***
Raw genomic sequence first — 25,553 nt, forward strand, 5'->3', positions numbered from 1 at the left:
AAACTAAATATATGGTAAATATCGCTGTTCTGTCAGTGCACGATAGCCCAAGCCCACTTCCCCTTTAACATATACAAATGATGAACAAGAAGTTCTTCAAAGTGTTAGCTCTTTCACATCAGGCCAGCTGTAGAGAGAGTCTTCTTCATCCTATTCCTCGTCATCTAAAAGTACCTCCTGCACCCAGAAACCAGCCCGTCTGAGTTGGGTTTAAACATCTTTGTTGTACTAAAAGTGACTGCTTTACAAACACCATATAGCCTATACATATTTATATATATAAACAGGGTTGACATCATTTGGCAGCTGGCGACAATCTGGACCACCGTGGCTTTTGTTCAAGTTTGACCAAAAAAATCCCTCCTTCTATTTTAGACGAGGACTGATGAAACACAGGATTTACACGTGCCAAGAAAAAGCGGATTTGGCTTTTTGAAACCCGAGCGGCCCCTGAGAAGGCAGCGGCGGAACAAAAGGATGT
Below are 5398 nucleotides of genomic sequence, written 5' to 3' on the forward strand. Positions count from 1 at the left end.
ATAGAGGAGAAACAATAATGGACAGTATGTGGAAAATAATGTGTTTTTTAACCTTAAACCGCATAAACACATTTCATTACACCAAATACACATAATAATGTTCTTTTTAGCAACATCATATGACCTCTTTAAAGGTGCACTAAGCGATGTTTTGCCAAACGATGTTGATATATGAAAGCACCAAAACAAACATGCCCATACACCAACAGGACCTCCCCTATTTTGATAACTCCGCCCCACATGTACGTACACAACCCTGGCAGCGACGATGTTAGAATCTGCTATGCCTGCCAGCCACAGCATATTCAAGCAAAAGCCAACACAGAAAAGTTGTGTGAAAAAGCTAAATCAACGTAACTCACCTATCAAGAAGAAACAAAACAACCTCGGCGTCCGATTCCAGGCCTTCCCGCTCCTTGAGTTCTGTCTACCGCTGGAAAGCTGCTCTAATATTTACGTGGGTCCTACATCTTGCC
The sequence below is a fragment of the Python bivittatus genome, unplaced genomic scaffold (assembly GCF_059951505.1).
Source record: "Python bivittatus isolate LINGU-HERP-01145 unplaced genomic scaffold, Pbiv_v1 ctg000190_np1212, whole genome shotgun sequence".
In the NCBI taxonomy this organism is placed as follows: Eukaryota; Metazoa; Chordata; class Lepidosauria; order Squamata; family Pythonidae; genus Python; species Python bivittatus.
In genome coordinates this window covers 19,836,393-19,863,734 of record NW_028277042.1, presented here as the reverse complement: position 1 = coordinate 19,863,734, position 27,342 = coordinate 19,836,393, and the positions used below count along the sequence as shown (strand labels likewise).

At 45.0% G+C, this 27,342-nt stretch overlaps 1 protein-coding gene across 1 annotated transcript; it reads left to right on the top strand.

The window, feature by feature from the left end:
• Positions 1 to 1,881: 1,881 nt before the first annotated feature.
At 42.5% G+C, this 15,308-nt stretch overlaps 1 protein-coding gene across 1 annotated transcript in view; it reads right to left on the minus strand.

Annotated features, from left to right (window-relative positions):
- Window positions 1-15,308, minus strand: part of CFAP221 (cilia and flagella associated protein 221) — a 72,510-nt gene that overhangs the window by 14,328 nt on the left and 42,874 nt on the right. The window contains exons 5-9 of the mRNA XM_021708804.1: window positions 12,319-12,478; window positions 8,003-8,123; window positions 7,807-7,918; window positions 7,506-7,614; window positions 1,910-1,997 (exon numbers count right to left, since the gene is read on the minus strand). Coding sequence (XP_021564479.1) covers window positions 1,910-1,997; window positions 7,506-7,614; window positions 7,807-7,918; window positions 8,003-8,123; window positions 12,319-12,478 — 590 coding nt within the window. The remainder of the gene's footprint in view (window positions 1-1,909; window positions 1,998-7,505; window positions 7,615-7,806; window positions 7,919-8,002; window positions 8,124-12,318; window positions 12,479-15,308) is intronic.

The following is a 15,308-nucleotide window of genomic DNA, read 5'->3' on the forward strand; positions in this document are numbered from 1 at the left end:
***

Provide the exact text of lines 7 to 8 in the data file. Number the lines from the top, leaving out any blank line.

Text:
In the NCBI taxonomy this organism is placed as follows: Eukaryota; Metazoa; Chordata; class Lepidosauria; order Squamata; family Pythonidae; genus Python; species Python bivittatus.
In genome coordinates this window covers 19,836,393-19,863,734 of record NW_028277042.1, presented here as the reverse complement: position 1 = coordinate 19,863,734, position 27,342 = coordinate 19,836,393, and the positions used below count along the sequence as shown (strand labels likewise).